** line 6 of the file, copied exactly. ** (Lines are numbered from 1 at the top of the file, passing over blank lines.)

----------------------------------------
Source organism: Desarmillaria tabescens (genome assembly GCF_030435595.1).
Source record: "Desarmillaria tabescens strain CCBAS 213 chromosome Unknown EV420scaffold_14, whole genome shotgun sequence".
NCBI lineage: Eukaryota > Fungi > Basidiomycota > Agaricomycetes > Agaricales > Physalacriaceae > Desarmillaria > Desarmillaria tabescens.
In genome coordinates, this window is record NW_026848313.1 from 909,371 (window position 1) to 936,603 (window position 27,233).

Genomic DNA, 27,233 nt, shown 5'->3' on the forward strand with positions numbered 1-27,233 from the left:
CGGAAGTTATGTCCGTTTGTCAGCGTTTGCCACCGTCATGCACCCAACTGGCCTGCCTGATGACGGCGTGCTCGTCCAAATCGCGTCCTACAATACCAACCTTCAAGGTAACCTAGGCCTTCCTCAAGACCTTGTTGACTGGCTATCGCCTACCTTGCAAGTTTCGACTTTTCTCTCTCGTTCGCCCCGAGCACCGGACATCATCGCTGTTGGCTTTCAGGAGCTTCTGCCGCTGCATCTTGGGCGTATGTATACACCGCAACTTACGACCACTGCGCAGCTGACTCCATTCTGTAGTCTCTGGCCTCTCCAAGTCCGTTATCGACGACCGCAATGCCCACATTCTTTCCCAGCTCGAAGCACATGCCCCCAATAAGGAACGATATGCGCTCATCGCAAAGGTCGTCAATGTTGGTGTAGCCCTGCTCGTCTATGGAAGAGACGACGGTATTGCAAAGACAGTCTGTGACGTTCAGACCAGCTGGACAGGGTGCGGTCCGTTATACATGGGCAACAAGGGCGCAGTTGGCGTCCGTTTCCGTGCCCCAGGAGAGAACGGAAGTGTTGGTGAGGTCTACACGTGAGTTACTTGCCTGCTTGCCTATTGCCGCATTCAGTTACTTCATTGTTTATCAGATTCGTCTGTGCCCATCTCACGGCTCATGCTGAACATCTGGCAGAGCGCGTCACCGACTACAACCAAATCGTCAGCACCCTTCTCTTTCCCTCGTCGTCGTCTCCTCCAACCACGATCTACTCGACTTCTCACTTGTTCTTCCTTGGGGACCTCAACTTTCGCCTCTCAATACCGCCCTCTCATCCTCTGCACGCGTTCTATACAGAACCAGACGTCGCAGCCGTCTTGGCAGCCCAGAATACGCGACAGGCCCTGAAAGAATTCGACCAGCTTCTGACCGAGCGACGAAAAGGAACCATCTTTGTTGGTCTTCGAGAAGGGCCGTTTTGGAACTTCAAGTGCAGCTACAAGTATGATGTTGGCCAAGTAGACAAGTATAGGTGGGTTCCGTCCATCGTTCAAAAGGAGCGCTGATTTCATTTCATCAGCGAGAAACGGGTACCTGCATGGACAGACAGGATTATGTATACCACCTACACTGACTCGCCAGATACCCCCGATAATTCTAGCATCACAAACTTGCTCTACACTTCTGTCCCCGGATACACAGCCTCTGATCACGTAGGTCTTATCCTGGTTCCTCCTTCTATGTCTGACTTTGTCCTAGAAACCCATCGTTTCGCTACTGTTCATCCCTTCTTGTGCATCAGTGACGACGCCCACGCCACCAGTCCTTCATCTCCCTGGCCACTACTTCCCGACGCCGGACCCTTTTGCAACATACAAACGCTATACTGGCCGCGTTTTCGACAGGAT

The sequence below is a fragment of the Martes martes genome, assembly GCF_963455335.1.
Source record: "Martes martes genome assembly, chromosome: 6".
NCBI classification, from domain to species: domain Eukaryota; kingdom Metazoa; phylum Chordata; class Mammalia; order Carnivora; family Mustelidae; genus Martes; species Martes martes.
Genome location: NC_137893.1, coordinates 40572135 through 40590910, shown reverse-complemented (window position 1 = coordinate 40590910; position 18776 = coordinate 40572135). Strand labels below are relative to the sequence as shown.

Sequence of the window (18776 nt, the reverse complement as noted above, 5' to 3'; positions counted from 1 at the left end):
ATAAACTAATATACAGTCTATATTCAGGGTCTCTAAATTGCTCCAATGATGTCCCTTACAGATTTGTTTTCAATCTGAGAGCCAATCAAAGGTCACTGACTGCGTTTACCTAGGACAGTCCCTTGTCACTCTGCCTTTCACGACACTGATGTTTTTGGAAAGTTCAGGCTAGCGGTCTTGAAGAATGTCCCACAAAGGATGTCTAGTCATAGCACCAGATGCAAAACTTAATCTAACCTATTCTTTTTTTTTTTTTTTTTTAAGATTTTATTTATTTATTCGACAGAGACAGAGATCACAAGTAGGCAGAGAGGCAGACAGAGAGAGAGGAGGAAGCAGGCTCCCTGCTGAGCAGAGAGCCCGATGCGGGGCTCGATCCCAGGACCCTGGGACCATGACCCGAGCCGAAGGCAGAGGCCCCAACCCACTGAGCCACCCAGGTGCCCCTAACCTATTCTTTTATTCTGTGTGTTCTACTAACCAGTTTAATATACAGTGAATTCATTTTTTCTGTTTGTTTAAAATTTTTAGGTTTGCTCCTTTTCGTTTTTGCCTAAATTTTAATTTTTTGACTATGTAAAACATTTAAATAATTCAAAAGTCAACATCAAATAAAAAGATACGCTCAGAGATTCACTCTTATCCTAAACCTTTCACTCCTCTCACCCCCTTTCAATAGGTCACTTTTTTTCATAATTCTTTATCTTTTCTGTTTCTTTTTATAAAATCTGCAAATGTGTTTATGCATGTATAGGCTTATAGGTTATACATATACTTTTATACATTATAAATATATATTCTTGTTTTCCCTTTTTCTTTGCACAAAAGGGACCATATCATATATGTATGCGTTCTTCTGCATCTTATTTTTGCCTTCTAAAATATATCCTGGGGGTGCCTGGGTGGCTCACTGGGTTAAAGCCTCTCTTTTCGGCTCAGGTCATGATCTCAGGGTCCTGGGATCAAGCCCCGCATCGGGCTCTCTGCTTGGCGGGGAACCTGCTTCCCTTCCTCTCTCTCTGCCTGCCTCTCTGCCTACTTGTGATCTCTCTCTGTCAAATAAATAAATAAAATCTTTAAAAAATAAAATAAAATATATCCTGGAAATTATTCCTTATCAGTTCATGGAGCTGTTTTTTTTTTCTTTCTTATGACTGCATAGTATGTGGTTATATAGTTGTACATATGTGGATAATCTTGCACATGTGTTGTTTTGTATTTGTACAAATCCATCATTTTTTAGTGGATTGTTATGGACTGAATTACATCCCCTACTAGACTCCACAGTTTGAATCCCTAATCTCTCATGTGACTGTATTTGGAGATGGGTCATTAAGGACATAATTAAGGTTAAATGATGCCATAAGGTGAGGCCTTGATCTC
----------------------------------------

CGGAAGTTATGTCCGTTTGTCAGCGTTTGCCACCGTCATGCACCCAACTGGCCTGCCTGATGACGGCGTGCTCGTCCAAATCGCGTCCTACAATACCAACCTTCAAGGTAACCTAGGCCTTCCTCAAGACCTTGTTGACTGGCTATCGCCTACCTTGCAAGTTTCGACTTTTCTCTCTCGTTCGCCCCGAGCACCGGACATCATCGCTGTTGGCTTTCAGGAGCTTCTGCCGCTGCATCTTGGGCGTATGTATACACCGCAACTTACGACCACTGCGCAGCTGACTCCATTCTGTAGTCTCTGGCCTCTCCAAGTCCGTTATCGACGACCGCAATGCCCACATTCTTTCCCAGCTCGAAGCACATGCCCCCAATAAGGAACGATATGCGCTCATCGCAAAGGTCGTCAATGTTGGTGTAGCCCTGCTCGTCTATGGAAGAGACGACGGTATTGCAAAGACAGTCTGTGACGTTCAGACCAGCTGGACAGGGTGCGGTCCGTTATACATGGGCAACAAGGGCGCAGTTGGCGTCCGTTTCCGTGCCCCAGGAGAGAACGGAAGTGTTGGTGAGGTCTACACGTGAGTTACTTGCCTGCTTGCCTATTGCCGCATTCAGTTACTTCATTGTTTATCAGATTCGTCTGTGCCCATCTCACGGCTCATGCTGAACATCTGGCAGAGCGCGTCACCGACTACAACCAAATCGTCAGCACCCTTCTCTTTCCCTCGTCGTCGTCTCCTCCAACCACGATCTACTCGACTTCTCACTTGTTCTTCCTTGGGGACCTCAACTTTCGCCTCTCAATACCGCCCTCTCATCCTCTGCACGCGTTCTATACAGAACCAGACGTCGCAGCCGTCTTGGCAGCCCAGAATACGCGACAGGCCCTGAAAGAATTCGACCAGCTTCTGACCGAGCGACGAAAAGGAACCATCTTTGTTGGTCTTCGAGAAGGGCCGTTTTGGAACTTCAAGTGCAGCTACAAGTATGATGTTGGCCAAGTAGACAAGTATAGGTGGGTTCCGTCCATCGTTCAAAAGGAGCGCTGATTTCATTTCATCAGCGAGAAACGGGTACCTGCATGGACAGACAGGATTATGTATACCACCTACACTGACTCGCCAGATACCCCCGATAATTCTAGCATCACAAACTTGCTCTACACTTCTGTCCCCGGATACACAGCCTCTGATCACGTAGGTCTTATCCTGGTTCCTCCTTCTATGTCTGACTTTGTCCTAGAAACCCATCGTTTCGCTACTGTTCATCCCTTCTTGTGCATCAGTGACGACGCCCACGCCACCAGTCCTTCATCTCCCTGGCCACTACTTCCCGACGCCGGACCCTTTTGCAACATACAAACGCTATACTGGCCGCGTTTTCGACAGGAT